We continue our brief series covering the ten basic categories of theology and relating them to our walk with the Lord and to our personal, one-another ministry that we call ‘counseling.’ Today, let's think about the Holy Spirit's role in life transformation.
The Holy Spirit is the “Agent of Change” in counseling. The early Christians freely dispensed the hope found in the gospel and were confident of the life-transforming power of the Holy Spirit; they truly believed in heart and practice that the gospel is the power of God unto salvation and sanctification (Romans 1:16; Galatians 5:22-26). By virtue of the believer’s union with Christ, the Holy Spirit takes up residence in his physical body and accomplishes transformation of character by teaching the Truth of the Word (John 16:12-15), empowering him to change through diligent application of biblical truth to life (2 Peter 1:5-8), and renewing the mind of the believer as he meditates on the written Word (Ephesians 4:23; Romans 12:2).
The Holy Spirit not only teaches and empowers the believer, but He also leads, intercedes, fills (controls by yielding to the Word) and produces spiritual fruit in the life of the obedient disciple (Romans 8:14, 26; 1 John 2:20, 27; Acts 1:8; Galatians 5:22; Ephesians 5:18). Therefore, effective biblical counseling is impossible without the active presence of the Holy Spirit. John MacArthur sums it up well in the volume, Introduction to Biblical Counseling,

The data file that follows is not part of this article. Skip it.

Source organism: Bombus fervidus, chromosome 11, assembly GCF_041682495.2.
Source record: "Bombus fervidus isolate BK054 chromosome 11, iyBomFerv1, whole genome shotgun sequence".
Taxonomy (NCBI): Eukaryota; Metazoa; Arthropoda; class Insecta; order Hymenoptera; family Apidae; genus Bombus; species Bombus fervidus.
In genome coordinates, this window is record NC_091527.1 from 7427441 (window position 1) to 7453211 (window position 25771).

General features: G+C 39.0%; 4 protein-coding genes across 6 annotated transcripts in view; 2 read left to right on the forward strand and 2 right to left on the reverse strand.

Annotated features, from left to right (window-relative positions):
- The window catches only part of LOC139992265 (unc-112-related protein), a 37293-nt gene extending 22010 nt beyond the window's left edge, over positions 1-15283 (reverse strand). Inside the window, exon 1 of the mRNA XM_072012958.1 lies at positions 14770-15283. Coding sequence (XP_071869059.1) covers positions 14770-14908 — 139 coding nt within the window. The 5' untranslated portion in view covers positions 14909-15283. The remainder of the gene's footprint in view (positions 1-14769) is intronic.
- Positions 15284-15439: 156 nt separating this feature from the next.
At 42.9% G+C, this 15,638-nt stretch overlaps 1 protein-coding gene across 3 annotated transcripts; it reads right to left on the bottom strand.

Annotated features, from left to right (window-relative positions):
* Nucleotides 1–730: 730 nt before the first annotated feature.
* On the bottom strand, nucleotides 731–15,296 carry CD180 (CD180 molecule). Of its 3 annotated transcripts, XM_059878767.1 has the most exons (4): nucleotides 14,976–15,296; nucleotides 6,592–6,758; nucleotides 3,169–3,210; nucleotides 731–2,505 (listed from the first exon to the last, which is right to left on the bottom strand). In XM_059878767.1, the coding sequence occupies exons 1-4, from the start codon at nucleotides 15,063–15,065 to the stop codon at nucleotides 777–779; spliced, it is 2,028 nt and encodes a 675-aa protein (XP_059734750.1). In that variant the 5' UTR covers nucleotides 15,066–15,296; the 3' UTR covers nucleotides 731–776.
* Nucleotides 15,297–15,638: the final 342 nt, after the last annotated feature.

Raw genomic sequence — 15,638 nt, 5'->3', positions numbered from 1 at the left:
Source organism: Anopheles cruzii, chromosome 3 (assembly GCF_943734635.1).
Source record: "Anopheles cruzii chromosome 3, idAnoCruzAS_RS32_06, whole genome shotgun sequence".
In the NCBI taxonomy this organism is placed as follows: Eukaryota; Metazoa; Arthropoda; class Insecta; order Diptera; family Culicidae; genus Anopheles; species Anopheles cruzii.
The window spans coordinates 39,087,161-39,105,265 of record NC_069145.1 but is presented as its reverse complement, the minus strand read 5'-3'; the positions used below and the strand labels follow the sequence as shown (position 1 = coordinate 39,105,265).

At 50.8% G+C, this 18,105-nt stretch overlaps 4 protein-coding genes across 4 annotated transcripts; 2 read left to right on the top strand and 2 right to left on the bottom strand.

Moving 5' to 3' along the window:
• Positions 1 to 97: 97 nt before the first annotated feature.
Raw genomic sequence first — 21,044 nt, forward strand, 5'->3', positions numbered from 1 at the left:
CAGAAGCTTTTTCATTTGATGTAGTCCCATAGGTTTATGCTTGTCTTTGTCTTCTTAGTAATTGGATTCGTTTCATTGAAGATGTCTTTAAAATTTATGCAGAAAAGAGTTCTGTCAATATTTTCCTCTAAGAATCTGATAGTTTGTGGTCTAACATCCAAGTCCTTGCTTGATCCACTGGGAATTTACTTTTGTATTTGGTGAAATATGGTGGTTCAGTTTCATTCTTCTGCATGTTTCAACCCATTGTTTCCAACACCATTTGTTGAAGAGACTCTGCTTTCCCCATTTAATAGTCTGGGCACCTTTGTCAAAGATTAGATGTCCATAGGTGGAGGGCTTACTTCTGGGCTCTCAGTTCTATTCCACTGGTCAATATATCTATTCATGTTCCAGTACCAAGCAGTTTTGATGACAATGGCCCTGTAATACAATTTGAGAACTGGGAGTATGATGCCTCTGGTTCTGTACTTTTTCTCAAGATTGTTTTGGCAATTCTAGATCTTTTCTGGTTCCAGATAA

Only the Holy Spirit can work fundamental changes in the human heart. Therefore, the Holy Spirit is the necessary agent in all effective biblical counseling. The counselor, armed with biblical truth, can offer objective guidance and steps for change. But unless the Holy Spirit is working in the heart of the counselee, any apparent change will be illusory, superficial, or temporary—and the same problems or worse ones will soon reappear.
Let us be reminded that any lasting change in our lives---and the lives of those whom we counsel---is accomplished by the power of the Spirit of God, as Christ is beheld and obeyed, not the cleverness of our approach. “And we all, with unveiled face, beholding the glory of the Lord, are being transformed into the same image from one degree of glory to another. For this comes from the Lord who is the Spirit” (2 Corinthians 3:18).
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